Stories for Human Rights and Social Inclusion
Gender Based Violence Human Rights

A Fresh Start: Kyomuhendo’s Life on the Other Side of Domestic Violence

At only 30 years of age, Kyomuhendo’s face is riddled with wrinkles, every crease a tale of a life of hardship and pain. With no place to call home, three fatherless children and no source of income, she struggles to make a life for herself and her children. She smiles with her teeth but her teary eyes mirror the depth of pain in her heart. Kyomuhendo is a survivor of domestic violence and intends to raise her children by any means possible.

“My mother married my father when they both were young. When I was younger, my father died. My mother married another man. But as you know, her husband didn’t like me and my step sisters and brothers have grown old but they do not consider me as their sister.” She says.

As a result, Kyomuhendo had to learn to take care of herself at an early age until she married her husband.

I came to Kampala when I was young. I started working in the market to raise money for myself. At 26, I met a man. He loved me and I thought that that would be the end of my trouble. At first he was a really handsome and amazing man.” She narrates as her hands fidget with a little black Nokia phone. “After my first baby, Kirabo. (Kirabo means gift in rukiga/runyakore), he started chewing mairungi (Khat, a drug that is known for having extreme side effects such as aggressiveness, mood swings, violence and malaise). He told me that this was to enable him work at his job that needed lots of energy. But After my second child, this time he was smoking drugs and drinking alcohol. He started to beat me.”

Domestic violence for Kyomuhendo became a reality as she watched the kind man that she had married not too long ago turn into her worst nightmare.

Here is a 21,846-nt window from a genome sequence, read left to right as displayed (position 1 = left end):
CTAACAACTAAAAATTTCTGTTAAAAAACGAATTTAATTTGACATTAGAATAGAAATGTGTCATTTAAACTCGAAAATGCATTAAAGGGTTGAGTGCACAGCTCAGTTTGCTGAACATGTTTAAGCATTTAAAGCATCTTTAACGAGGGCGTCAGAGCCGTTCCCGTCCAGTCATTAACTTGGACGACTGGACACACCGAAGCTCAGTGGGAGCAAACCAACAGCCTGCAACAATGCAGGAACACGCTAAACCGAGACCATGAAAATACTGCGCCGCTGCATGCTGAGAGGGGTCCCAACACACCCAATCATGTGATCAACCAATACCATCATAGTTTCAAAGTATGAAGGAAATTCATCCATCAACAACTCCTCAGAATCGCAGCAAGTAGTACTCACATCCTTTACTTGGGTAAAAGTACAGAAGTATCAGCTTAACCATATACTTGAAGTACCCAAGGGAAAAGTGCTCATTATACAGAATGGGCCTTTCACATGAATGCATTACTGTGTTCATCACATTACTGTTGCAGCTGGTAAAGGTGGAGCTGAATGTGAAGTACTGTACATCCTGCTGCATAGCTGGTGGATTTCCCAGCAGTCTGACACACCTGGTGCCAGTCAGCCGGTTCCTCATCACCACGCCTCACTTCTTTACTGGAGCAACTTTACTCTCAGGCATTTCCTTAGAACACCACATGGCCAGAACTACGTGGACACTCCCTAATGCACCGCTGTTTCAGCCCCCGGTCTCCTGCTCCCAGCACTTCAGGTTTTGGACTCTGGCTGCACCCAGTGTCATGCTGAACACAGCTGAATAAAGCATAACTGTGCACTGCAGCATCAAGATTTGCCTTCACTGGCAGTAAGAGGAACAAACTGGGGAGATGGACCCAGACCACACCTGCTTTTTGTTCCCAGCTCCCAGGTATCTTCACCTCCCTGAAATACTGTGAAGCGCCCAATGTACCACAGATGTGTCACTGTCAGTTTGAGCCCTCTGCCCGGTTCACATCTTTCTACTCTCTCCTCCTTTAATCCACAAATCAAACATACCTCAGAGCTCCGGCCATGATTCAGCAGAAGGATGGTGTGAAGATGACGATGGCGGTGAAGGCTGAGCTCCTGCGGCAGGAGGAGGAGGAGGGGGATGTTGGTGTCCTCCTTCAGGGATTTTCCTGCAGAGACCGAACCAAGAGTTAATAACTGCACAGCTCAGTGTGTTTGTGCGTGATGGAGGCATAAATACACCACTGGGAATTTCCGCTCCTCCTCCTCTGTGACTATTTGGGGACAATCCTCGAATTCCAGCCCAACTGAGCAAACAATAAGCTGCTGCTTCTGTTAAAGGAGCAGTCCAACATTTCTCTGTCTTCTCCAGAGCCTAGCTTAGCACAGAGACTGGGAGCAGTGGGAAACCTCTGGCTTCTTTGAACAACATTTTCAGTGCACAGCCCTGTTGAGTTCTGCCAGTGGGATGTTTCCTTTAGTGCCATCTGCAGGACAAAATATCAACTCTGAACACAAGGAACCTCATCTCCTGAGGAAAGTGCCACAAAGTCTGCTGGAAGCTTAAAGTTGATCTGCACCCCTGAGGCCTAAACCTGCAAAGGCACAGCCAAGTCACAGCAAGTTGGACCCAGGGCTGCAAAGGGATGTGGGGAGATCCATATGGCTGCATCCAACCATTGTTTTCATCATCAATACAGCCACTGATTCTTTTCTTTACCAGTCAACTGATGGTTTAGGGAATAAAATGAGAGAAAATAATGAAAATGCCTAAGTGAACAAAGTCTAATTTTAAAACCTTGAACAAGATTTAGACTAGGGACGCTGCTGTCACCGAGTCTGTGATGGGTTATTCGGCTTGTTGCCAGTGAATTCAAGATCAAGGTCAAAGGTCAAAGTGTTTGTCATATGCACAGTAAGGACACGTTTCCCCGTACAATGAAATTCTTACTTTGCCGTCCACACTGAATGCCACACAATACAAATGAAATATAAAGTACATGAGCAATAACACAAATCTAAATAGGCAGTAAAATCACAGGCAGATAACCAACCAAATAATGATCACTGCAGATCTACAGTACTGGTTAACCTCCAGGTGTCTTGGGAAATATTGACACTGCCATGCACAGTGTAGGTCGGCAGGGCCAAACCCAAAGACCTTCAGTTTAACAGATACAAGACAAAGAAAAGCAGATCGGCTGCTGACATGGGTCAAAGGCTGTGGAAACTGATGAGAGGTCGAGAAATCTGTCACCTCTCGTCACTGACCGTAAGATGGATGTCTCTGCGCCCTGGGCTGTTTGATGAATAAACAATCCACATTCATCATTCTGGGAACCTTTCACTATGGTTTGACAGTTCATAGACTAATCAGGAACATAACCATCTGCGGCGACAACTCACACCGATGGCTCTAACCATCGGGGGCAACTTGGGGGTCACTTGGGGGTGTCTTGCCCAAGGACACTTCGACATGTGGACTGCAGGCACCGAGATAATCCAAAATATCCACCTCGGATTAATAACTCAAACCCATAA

He beat me up when found that there was no food; he beat me because of just looking at him. He beat me when our babies cried at night. He called me names; he said that he had married a useless old woman. He resented my very existence,” she narrates.

She never considered taking him to Police or bringing him to the law because she did not feel it would solve anything but only make him angrier. For years she endured this abuse and hoped it would get better, that he would stop using alcohol and drugs. But he never did and the violence grew worse until a friend intervened.

“My friend Hajat told me that this man would kill me if I did not leave. She took me away and gave me this place to stay.” She points at the house behind her.

For survival, she sells onions on the streets in the evenings when shops have closed. Her capital fund is UGX 15,000 (close to 4 dollars).

“It is running battles with Kampala City Council Authority. When I sell, I make sure that I have enough profit to buy food for my children. Then I walk to Kalerwe market to restock. It is tough but God is still holding us,” She says.

With a boost of UGX 50,000, she would be able to increase her stock and make some more profit. She would like to get her own place and save some money.

“Now that Kirabo is about to start school, I might be able to raise some money for books in a UPE school.” She says.

Kyomuhendo, like a large number of women is a survivor of domestic violence and gender based violence.


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